A better understanding of the potential cumulative impacts of aquaculture could guide the development of sustainable marine aquaculture. Environmental risk assessment plays an important role in this process by elucidating the main challenges and associated risk factors.
Choice of methodology will affect the management advice; therefore, an appropriate environmental risk assessment should contribute to mutual risk understanding and risk acknowledgement among stakeholders and thus, common perspectives on measures and governance. Risk assessment should also aim to promote fruitful discussions about risk and risk influencing factors across stakeholders with different value perceptions.
Whether an environmental risk assessment can be considered useful should be seen in relation to the specific context of how aquaculture is governed. That is, how the results will be utilized by stakeholders, and whether the risk assessment is structured and displayed in such a way that decision makers in the public administration and other interested parties are able to fully understand and acknowledge risk.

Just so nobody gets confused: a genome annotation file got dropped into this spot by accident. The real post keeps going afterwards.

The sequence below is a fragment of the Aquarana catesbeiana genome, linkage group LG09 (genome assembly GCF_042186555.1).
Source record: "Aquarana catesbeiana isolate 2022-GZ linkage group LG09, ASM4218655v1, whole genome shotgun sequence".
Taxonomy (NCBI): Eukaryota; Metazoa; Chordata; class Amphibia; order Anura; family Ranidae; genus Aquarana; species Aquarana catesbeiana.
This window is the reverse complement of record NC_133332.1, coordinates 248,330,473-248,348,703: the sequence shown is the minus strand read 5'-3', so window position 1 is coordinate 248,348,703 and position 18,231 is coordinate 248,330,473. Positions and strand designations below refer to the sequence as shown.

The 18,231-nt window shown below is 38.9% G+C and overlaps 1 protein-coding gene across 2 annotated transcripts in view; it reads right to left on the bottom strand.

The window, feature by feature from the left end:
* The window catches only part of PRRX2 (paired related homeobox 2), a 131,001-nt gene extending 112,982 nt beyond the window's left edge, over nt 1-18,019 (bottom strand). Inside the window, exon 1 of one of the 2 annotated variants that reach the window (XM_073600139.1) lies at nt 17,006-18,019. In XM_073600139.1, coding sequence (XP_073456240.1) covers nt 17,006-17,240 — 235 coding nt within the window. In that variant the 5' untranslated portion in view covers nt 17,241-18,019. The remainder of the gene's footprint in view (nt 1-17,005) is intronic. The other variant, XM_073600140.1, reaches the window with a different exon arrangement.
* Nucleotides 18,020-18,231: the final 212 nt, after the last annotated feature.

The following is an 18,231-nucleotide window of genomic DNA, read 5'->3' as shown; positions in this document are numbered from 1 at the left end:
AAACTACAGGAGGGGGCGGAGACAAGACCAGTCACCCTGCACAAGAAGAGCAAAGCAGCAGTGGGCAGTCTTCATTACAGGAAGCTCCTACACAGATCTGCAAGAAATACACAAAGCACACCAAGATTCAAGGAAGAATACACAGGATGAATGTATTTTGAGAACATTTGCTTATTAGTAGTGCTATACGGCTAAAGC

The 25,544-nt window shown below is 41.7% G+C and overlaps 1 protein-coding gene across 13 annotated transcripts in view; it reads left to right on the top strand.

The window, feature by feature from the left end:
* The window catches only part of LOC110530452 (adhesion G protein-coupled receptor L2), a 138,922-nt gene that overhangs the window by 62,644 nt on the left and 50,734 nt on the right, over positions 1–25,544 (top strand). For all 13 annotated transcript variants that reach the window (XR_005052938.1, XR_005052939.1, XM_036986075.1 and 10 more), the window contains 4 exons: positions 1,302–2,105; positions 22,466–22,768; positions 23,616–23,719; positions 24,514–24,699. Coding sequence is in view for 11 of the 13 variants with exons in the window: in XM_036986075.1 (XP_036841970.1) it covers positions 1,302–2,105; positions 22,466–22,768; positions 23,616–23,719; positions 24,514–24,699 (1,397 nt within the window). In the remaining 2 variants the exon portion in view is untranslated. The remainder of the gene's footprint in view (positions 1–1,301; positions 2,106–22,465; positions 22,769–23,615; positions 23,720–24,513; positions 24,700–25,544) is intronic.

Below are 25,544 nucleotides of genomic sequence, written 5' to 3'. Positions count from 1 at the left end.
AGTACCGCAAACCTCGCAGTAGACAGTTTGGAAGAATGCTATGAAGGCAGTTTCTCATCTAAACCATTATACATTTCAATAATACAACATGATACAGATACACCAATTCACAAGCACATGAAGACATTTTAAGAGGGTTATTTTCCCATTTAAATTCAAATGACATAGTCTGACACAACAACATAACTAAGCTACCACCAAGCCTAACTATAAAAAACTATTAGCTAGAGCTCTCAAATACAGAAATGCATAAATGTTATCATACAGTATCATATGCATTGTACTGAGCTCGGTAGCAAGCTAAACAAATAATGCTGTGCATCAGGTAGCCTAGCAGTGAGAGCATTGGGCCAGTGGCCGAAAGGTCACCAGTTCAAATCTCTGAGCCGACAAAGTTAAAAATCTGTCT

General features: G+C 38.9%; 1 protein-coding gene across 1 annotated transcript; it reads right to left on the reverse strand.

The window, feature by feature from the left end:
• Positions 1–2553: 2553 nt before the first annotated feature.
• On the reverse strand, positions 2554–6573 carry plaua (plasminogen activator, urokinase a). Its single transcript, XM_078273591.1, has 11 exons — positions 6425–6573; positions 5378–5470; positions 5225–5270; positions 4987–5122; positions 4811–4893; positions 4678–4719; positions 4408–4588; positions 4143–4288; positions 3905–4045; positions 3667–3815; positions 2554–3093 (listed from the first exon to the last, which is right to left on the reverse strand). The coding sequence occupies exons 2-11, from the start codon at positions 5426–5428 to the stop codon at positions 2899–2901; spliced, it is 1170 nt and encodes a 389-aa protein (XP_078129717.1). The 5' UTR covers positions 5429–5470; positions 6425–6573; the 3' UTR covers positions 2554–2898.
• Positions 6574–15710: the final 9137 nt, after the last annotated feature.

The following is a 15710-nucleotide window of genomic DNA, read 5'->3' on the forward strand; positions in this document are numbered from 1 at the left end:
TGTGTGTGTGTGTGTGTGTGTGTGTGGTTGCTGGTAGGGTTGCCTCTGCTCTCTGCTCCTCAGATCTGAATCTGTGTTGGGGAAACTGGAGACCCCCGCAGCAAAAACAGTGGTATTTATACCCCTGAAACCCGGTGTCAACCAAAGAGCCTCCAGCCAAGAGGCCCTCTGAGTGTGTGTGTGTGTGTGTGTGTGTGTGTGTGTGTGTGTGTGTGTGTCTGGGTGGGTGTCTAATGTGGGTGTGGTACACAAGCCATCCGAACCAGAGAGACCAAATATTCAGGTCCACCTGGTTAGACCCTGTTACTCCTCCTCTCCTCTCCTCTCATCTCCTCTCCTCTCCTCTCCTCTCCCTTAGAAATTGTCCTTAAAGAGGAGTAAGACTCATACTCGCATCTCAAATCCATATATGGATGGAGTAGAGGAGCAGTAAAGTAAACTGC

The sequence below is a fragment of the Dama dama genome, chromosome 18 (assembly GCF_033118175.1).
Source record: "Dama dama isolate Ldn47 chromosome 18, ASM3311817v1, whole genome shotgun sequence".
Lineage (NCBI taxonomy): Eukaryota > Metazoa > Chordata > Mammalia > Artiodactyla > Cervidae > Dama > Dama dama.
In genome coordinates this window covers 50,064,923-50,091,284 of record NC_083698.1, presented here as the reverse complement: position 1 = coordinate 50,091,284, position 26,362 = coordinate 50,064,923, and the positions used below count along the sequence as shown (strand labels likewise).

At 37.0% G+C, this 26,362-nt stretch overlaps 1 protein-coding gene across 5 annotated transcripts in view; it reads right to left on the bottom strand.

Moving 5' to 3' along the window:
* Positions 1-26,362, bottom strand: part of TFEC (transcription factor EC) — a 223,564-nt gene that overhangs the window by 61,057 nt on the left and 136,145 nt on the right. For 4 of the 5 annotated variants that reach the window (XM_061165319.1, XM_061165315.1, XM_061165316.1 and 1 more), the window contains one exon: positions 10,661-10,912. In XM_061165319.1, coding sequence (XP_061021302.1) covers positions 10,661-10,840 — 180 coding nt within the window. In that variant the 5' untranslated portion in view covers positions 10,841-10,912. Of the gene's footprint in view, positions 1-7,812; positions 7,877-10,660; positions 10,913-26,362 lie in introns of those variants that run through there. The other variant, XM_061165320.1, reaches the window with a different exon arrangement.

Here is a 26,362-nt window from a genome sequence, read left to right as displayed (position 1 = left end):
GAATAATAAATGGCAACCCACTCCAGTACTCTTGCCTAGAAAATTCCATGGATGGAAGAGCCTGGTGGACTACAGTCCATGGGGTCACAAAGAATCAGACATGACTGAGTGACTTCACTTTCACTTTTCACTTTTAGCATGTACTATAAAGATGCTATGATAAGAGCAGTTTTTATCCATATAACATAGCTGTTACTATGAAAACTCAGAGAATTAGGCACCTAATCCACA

To reach these goals the concept of risk and risk terminology should be guided by the latest thinking in risk science where the characterization of the background knowledge is considered a key component of the risk assessment.
Risk can seldom be described adequately by probabilities alone and advocates an approach that aims at knowledge characterization. Characterization of the background knowledge provides stakeholders an awareness of to what extent the results from the risk assessment carry weight. Strong knowledge means the risk results carry much weight, whilst weak knowledge (i.e. uncertainty) may lead stakeholders to question whether the risk assessment is valid.
This session invites presentations and discussions on what makes an environmental risk assessment valid and reliable and how do we deal with uncertainties and surprises aiming to reach common risk understanding across stakeholders with different value perceptions.